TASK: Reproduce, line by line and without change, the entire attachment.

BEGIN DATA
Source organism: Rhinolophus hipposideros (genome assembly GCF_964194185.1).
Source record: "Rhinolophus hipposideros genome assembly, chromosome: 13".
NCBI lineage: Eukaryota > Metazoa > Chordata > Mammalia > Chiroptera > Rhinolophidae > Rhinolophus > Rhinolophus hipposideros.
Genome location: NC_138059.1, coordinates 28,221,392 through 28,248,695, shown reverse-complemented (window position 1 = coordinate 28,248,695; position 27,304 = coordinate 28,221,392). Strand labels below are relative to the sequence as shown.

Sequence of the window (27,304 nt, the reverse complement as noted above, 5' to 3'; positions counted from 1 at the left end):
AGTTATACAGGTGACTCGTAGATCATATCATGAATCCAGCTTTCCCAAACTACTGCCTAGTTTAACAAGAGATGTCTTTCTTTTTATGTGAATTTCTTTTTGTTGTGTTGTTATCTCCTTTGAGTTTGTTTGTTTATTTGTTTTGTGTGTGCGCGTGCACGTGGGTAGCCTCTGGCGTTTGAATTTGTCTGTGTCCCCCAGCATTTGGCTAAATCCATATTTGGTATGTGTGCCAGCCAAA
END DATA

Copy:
Source organism: Rhinolophus hipposideros (genome assembly GCF_964194185.1).
Source record: "Rhinolophus hipposideros genome assembly, chromosome: 13".
NCBI lineage: Eukaryota > Metazoa > Chordata > Mammalia > Chiroptera > Rhinolophidae > Rhinolophus > Rhinolophus hipposideros.
Genome location: NC_138059.1, coordinates 28,221,392 through 28,248,695, shown reverse-complemented (window position 1 = coordinate 28,248,695; position 27,304 = coordinate 28,221,392). Strand labels below are relative to the sequence as shown.

Sequence of the window (27,304 nt, the reverse complement as noted above, 5' to 3'; positions counted from 1 at the left end):
AGTTATACAGGTGACTCGTAGATCATATCATGAATCCAGCTTTCCCAAACTACTGCCTAGTTTAACAAGAGATGTCTTTCTTTTTATGTGAATTTCTTTTTGTTGTGTTGTTATCTCCTTTGAGTTTGTTTGTTTATTTGTTTTGTGTGTGCGCGTGCACGTGGGTAGCCTCTGGCGTTTGAATTTGTCTGTGTCCCCCAGCATTTGGCTAAATCCATATTTGGTATGTGTGCCAGCCAAA